Boeknotities: Human Heart, Cosmic Heart: A Doctor’s Quest to Understand, Treat, and Prevent Cardiovascular Disease door Thomas Cowan

ma, 21/06/2021 - 16:03
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Dit boek van Thomas Cowan benadert de problematiek van hartzieken op een heel bijzondere en fascinerende wijze. Deze andere kijk maakt het behandelen van deze ziekten misschien meer succesvol.

  • Eerst een leuke algemene beschouwing:
    But the main revelation here is that this system of hydrophilic tubes energized by the ambient sunlight, Earth energy, and the infrared wavelengths emanating from other living beings is really all that is needed in any biological system for the maintenance of abundant, robust, perpetual flow. The bulk water carries the waste and nutrients, and the structured layer creates the voltage or energy that runs the system. Like all living systems, we are powered by the Earth and sun.
  • Hoe werkt het hart eigenlijk?
    Something similar happens in the heart. The venous blood flows into the right atrium, the pressure in the right atrium builds up, then the gate (the tricuspid valve) opens, and the blood enters the right ventricle. But this isn’t all that happens. As the chestahedron model shows, fluid arriving into the right ventricle converts into a vortex before emerging out of the next gate (the pulmonary valve). This is the crucial point. There are two processes happening simultaneously. The first is the increase in momentum due to the hydraulic ram/gating mechanism described above. But along with the increase in momentum, the form of the blood changes from a laminar flow to a vortex. Furthermore, the activity of the right side of the heart converts the vertically oriented laminar flow of the venous blood to a vortex, a horizontal flow, as the blood goes from the right ventricle to the horizontally positioned lungs.
    The blood then travels through the lungs, again moving into the capillaries as a result of water’s—or, in this case, blood’s—fourth phase tendency to flow within hydrophilic tubes. I have never heard any other remotely possible explanations of how or why blood can move through the high-resistance environment of the lung capillaries. Remember that you have highly viscous blood with blood cells suspended in plasma and whose diameter is almost as large as the capillaries moving effortlessly through an extensive network of lung capillaries. Attributing this to the low pump pressure of the right ventricle would be like taking a mile-long hose, putting water and beads inside the hose where the beads are about the same size as the internal dimensions of the hose, giving a little push, and expecting the water and beads to travel a half mile—and then return the half mile back to the pump.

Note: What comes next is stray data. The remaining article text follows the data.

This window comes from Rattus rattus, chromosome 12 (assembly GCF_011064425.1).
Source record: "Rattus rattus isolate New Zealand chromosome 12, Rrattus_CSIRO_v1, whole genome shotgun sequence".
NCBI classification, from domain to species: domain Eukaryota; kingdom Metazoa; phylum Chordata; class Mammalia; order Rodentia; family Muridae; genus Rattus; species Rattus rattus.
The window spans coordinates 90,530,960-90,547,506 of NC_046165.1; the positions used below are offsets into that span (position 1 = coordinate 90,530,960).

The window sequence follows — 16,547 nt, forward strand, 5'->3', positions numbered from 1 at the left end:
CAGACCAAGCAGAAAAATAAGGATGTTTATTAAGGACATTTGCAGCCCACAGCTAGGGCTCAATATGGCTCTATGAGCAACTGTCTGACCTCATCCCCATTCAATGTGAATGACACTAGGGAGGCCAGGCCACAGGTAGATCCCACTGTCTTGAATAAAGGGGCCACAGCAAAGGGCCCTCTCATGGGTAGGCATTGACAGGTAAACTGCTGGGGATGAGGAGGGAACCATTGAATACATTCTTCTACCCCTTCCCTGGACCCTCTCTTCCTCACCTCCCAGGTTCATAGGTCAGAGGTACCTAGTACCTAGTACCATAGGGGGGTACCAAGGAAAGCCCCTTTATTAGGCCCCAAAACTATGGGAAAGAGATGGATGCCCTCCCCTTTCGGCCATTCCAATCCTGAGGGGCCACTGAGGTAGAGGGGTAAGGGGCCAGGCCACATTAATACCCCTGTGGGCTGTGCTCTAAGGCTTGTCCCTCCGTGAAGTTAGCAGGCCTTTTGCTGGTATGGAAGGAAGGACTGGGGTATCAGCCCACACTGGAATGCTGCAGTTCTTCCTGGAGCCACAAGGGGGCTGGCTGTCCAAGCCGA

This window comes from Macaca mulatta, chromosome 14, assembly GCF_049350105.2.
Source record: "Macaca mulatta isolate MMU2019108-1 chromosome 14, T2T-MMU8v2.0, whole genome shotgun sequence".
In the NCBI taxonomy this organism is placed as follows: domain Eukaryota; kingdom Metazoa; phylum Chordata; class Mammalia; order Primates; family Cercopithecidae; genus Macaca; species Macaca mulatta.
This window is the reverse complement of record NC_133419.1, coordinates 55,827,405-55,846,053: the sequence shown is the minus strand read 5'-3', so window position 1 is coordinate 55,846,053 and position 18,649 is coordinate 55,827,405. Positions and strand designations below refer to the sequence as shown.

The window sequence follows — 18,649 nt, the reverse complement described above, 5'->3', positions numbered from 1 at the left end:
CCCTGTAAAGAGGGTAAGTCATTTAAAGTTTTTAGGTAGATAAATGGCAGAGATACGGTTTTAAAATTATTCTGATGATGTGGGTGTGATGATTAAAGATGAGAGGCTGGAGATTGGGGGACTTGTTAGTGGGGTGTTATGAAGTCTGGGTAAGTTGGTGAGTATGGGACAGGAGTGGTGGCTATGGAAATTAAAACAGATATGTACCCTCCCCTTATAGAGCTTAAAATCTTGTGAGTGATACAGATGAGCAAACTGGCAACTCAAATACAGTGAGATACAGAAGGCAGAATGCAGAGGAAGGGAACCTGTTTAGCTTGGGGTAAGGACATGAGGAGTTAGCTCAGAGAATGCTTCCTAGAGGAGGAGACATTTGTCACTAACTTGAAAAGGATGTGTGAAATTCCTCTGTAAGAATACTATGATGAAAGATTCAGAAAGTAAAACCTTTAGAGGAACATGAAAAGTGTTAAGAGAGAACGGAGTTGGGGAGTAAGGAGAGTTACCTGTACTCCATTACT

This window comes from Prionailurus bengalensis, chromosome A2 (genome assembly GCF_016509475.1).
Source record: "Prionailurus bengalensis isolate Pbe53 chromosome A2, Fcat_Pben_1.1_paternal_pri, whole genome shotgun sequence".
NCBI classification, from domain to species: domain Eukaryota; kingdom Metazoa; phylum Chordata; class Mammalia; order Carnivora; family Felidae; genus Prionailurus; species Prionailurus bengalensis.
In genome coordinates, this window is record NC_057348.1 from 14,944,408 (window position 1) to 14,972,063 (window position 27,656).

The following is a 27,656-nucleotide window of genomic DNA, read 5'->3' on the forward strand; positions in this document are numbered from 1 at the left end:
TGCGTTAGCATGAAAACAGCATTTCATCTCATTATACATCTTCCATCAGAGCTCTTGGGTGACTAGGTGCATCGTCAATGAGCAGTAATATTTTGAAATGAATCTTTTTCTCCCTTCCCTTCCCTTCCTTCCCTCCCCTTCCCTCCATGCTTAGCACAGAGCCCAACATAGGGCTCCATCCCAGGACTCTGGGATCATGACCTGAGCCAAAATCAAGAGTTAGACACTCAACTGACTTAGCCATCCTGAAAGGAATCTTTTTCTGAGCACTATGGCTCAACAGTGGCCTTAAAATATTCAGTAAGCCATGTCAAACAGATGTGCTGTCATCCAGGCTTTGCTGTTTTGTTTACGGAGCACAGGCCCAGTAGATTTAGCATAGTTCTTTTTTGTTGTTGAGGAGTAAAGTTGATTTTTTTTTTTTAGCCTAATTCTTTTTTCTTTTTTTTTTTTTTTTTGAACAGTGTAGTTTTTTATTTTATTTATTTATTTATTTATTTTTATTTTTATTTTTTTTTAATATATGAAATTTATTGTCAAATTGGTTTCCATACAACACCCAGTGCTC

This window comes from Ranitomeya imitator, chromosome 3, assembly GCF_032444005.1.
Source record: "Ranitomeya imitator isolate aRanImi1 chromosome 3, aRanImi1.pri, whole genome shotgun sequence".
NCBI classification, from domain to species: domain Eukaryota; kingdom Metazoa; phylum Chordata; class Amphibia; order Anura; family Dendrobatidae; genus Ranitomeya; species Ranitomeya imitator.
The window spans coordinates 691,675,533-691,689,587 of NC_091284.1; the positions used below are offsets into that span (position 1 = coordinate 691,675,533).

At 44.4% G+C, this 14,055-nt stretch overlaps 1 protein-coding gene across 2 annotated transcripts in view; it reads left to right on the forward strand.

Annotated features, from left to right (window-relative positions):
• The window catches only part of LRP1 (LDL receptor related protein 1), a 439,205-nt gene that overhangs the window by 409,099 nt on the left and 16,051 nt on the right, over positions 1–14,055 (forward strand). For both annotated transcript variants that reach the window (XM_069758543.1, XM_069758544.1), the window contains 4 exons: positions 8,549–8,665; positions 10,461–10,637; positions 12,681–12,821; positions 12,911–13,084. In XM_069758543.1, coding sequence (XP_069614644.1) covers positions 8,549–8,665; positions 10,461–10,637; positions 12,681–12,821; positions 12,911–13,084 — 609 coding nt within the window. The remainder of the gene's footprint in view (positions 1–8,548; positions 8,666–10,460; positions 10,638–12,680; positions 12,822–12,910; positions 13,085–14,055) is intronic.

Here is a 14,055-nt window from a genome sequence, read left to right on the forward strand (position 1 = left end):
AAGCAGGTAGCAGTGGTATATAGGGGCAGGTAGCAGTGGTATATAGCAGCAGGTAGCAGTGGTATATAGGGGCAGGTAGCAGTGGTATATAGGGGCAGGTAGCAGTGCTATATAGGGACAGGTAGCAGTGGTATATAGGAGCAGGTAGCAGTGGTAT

• Het hart is geen pomp, maar eerder een spons:
    After the blood flows into the capillaries, it then continues its now horizontal flow back to the left atrium of the heart, which serves as a temporary holding area to store the energy of the flowing blood behind the mitral valve. The pressure builds up in the left atrium, the gate opens, and the blood flows into the left ventricle. Then—think now of the spinning chestahedron in water—the left ventricle converts this laminar flow into a vertically oriented vortex. This vortex flow, combined with the pressure buildup, opens the aortic valve, and the blood is released through the arteries to the rest of the body. Further evidence that the best model for the heart is a hydraulic ram and not a pump is the behavior of the aortic arch during contraction, known as systole. If the heart were a pump, you would expect that as the heart pumps blood through the aortic arch, the flexible arch would straighten with each forceful push. On the contrary, however, during this contraction, the aortic arch bends inward, forming a more acute angle. This can be seen on a routine angiogram.
  • Vertrekken de meeste hartoperaties vanuit een verkeerde theorie?